by Jackie Barretta

Spark innovative thinking by letting go

Mar 23, 20154 mins

When your team is grappling with a difficult problem, try this simple technique to help them find an innovative solution.

Paula Scher is an identity and branding expert who is highly regarded for her creative abilities. She has come up with a lifetime’s worth of great ideas, including Citigroup’s umbrella logo and the window panes graphic for Microsoft Windows 8. Like many highly respected creative minds, Scher attributes her ideas to flashes of insight.

Scher compares her creative process to a slot machine. Lots of concepts and images whirl around inside her brain, shaped by her life experiences, all the books she’s read, all the movies she’s seen, thousands of hours of conversations, and every piece of artwork she’s ever studied. All that raw material is held in one side of her brain. The other side holds the specifications for her client’s branding project.

To come up with a great idea, she pulls the handle on her mental slot machine, releasing her conscious control over finding the best solution, and her unconscious mind takes over. Everything stored in her brain spins around like a tornado, eventually the spinning wheels stop, and a solution pops into her conscious mind. Most of time, the three cherries line up, and she hits the jackpot with a brilliant idea.

Get to aha! by letting go

During a flash of creative insight, your brain switches into a distinctive mode that occurs only when you consciously let go of the problem and allow your subconscious mind to go to work. In our subconscious, we can process vast amounts of information more efficiently than we can with our conscious minds. Our subconscious rapidly forms associations and identifies patterns in a veritable mountain of far-flung data.

When you need to come up with an innovative solution to a problem, that’s when you should let the problem simmer in the incubation chamber of your mind. You can’t consciously control when that flash of insight will strike you or your teammates, but you can consciously integrate effective incubation periods into your work processes, making it much more likely for inner lightning to strike when you need it the most.

Take a break

In the Creativity Research Handbook, published in 2012, three professors of psychology at Texas A&M University, review the experimental research that has been conducted on the relationship between incubation and creative problem solving. They found that roughly 75 percent of the experiments showed that problem solvers who spent some significant time away from the problem not only hit upon a novel solution but did it more quickly.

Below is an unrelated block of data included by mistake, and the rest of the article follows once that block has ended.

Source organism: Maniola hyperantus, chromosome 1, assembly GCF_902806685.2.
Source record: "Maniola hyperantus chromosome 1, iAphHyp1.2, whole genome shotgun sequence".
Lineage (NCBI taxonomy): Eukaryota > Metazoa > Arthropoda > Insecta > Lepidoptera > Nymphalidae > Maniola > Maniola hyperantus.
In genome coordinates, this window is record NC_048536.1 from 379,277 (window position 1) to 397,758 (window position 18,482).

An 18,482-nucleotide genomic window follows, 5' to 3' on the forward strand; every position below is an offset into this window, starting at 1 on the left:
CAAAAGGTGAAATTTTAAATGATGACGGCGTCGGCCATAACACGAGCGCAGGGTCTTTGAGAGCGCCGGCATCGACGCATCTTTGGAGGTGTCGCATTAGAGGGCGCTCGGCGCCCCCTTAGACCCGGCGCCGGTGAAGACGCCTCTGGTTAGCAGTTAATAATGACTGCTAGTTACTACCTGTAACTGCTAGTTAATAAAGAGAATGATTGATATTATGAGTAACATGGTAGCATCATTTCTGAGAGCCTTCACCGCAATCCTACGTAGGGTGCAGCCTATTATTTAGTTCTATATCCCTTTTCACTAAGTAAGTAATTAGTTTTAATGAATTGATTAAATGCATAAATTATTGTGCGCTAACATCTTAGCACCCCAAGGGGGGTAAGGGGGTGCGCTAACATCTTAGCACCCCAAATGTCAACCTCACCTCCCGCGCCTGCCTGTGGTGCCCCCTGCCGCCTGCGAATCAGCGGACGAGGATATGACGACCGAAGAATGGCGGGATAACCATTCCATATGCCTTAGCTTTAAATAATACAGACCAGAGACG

Whenever your team needs to find a creative solution, build a break into the process. Aha! moments love to visit your brain when it stops all its fussing and fighting. You just need to do it at the right time.

Get the timing right

According to the research mentioned above, breaks work best after a thinker has gathered comprehensive information pertaining to a problem and has thought fairly deeply about it. If your team is searching for an answer to a complex problem, you don’t launch the team’s search with a break. You call for the timeout after the group has explored all possibilities and reached an impasse.

As the team leader, you should consider the need for exquisite timing. Don’t do it too soon, before they’ve done any deep thinking, but don’t wait for them to hit the wall and give up in utter frustration.

Engage in the right activity

So what should your team do when they take a break? They should do something that arouses them enough to take their mind off the problem but not something so arduous it requires their full concentration.

Research on working memory supports this point. A 2008 issue of Public Library of Science One reports that because our working memory can hold only a finite amount of data at a given time, we need a kind of gatekeeper to control our use of this limited space. When we fully concentrate on something, our working memory reaches its full capacity and the gate closes, effectively blocking access to other data from our longterm memory and from the external environment. At this point, the mind reaches an impasse. However, when we let our attention wander by engaging in a less intense activity, the gatekeeper gives our minds room to restructure problems, either by searching longterm memory for concepts or existing knowledge about the problem or by receiving external input.

If your team has reached an impasse while trying to solve a difficult problem, take a break, play a round of Texas Hold ‘Em or take a stroll in a local park. This could be just the ticket to help their minds restructure the problem and pave the way for the arrival of an innovative thought.